Advertisement

How to boost corporate giving without hurting your career

How to boost corporate giving without hurting your career
(Dreamstime)

With young adults saying they're willing to sacrifice healthy salaries and more to work at socially responsible companies, it's in employers' best interest to be receptive to millennial and Gen Z's philanthropic leanings.

However, the onus is still on younger workers to make sure they have all their ducks in a row before they try to change the world from their office cubicle. As younger generations are tagged by older generations as "entitled" or "lazy," making the right impression when bringing an idea to your supervisors will help you avoid damaging your reputation at work.

Advertisement

If you want to suggest a change to your company's corporate giving, make sure you've got these things covered first so you don't sacrifice professional capital in the process.

Make sure you're doing your work: While encouraging your company to embrace or alter its giving is excellent, it's important to make sure work gets done, said multigenerational workplace expert Lindsey Pollak.

"I know a lot of law firms, for example, where during job interviews a lot of the young people are getting very excited about their pro bono work. It's really great if you want to do 12 hours a day of pro bono, but your firm still has to make money," Pollak said.

Make a business case: The best way to pitch a corporate social responsibility program is to highlight how it will help the business.

"I think you can make a business case for doing the right thing — for doing good work in a way that speaks to the needs and issues of importance to the leadership of your company," Pollak said. She also recommends surveying other employees to make a case for increasing engagement.

When forming your argument, Amir Pasic, dean of Indiana University's Lilly Family School of Philanthropy, said employees should "look at some of the similarly situated companies and what they are doing — how that is actually helping them retain and recruit talent — helping improve their relationships with customers and their overall public relations."

Don't assume: According to Bettina Deynes, a former senior managing partner at The Surrogate CEO, the worst thing an employee can assume before introducing a corporate giving program, is that the company hasn't done anything previously.

"The best approach would be to first find out what the position of the organization is in that regard," Deynes said. Philanthropy expert Lisa Dietlin also pointed out that younger workers should acknowledge the expertise of older counterparts and the existing atmosphere in their workplace.

"It's rare that you walk into a corporation and you have an idea that was never ever thought of before," Dietlin said, "so getting a little bit of the lay of the land helps."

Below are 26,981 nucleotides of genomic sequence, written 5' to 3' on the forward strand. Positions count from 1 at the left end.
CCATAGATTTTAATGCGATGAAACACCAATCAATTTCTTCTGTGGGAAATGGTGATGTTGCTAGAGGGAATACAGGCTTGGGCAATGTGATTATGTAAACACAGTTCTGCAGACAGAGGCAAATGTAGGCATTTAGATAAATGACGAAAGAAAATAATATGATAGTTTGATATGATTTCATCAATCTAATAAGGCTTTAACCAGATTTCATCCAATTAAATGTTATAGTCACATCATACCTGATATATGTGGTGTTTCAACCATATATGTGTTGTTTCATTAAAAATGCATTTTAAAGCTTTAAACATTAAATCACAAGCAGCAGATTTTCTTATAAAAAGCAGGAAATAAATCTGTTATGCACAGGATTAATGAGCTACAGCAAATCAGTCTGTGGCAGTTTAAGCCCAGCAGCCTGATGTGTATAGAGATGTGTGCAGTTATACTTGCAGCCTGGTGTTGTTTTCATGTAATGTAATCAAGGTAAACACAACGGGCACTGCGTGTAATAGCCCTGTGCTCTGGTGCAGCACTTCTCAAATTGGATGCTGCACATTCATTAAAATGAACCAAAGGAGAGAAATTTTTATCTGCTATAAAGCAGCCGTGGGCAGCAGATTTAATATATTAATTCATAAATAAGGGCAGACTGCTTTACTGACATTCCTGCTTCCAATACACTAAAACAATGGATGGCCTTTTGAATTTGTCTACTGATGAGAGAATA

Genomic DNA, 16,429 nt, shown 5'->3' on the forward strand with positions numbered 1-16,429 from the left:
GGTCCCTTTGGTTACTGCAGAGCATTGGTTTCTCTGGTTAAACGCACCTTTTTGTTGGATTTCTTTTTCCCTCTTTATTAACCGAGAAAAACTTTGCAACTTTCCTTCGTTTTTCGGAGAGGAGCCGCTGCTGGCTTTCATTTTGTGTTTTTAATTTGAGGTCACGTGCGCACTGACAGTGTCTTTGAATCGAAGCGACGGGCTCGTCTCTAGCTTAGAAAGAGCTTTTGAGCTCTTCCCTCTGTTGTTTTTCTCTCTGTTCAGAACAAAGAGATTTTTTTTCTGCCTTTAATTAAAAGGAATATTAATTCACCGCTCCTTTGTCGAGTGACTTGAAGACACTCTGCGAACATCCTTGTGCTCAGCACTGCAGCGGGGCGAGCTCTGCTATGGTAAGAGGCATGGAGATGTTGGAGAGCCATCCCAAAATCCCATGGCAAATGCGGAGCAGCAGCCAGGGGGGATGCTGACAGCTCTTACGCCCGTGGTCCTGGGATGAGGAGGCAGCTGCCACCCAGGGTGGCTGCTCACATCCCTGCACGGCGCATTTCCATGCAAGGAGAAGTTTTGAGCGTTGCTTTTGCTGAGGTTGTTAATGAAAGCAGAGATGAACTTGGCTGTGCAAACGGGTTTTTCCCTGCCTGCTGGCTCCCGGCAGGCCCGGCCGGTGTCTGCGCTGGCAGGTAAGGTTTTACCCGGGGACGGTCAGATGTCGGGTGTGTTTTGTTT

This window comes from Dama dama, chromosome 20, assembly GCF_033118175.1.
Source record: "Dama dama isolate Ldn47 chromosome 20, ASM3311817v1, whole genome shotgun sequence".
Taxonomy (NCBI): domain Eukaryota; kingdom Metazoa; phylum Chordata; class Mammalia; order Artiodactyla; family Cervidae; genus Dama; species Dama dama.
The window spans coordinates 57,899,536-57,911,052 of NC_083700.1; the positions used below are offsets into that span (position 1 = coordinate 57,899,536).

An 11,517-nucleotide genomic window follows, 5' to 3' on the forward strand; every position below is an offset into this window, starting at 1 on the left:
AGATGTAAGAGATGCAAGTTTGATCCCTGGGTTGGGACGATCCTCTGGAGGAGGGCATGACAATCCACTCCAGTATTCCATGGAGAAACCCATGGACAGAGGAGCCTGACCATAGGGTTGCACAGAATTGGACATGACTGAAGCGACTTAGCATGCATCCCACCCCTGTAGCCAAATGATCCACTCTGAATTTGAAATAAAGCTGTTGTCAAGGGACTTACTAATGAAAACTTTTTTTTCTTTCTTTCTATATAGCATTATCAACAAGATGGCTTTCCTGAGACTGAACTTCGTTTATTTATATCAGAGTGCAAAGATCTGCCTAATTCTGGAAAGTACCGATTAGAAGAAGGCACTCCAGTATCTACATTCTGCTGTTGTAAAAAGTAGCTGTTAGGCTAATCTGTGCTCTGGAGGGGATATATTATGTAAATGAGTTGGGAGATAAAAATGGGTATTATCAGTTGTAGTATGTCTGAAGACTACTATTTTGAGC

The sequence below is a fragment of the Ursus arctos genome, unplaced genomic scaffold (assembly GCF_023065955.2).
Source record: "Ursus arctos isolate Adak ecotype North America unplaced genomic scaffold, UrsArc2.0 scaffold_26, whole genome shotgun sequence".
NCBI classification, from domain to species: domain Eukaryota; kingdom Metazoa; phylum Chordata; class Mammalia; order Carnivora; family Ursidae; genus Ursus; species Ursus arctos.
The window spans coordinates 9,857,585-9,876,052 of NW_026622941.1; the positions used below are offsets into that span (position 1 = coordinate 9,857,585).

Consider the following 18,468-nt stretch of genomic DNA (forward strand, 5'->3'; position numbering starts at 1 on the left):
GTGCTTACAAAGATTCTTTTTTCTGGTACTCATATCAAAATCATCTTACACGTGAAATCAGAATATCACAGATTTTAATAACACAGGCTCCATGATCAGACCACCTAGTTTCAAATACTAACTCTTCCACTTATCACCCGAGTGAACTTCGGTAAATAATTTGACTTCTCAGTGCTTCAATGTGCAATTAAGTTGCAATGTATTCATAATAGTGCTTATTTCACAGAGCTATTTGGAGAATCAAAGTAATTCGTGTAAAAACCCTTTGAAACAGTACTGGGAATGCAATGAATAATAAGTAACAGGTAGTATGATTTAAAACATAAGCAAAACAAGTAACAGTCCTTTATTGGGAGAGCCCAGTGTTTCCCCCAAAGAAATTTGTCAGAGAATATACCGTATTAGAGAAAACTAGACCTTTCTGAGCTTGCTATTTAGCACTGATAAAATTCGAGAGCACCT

Make it social: Even if you can't implement a formal philanthropic push across your office, you can still encourage your co-workers and managers to participate in events that are important to you outside of work. Be sure your office has a culture that encourages informally sharing various causes, Pollak cautioned.

"I don't think that most people would perceive it negatively if you believe in charity or supporting a community, but I do think you have to be mindful of the environment you're in and whether that is an appropriate thing to do," Pollak said.

Don't go straight for the C-suite: "The first person you start with is your manager or your supervisor who, most likely if you're starting in a new position, is not the CEO or not the person in charge of corporate philanthropy," Dietlin said.

Introducing an idea to your direct supervisor is a great way to see if it has legs before bringing it to the C-suite level.

Be positive: While it can be disheartening to work for a company whose philanthropy doesn't align with your beliefs, it's vital to stay positive when you broach the topic with superiors.

Advertisement

"I think the worst scenario would be to not be open and transparent and start complaining behind your manager's back," Pasic said. Similarly, Dietlin said younger workers should "be aware of the history that's gone on before."

Don't aim too high: If you're new to a company, asking for a large donation to your favorite charity may not be the best way to have your idea taken seriously. Making a small request or asking for a small-scale trial run for a new initiative is a better way of implementing a corporate giving strategy.

"I'm a really big fan in general of pilot programs. Not to say, 'We're going to give everybody seven days off for the year (to volunteer),' but, 'What if we did one hour?' And if you did it on a small scale and had a success, that can often convince people as well," Pollak said.

While it may be tempting to stay and try to change a company from the inside out, young workers should also keep in mind that the American job market is competitive. If you really don't feel that your vision is a fit for your workplace, you have the option to seek greener pastures.

"If you're pushing against a culture that doesn't match your values, you have the amazing opportunity to get another (job)," said Melanie Ulle, CEO of Philanthropy Expert. "If somebody doesn't value what millennials bring to the table, then they're probably not a very great employer."

While driving change at any company is a daunting task, younger workers can set themselves up for success by building a solid case for corporate giving and establishing a positive track record on the job.

Advertisement
Advertisement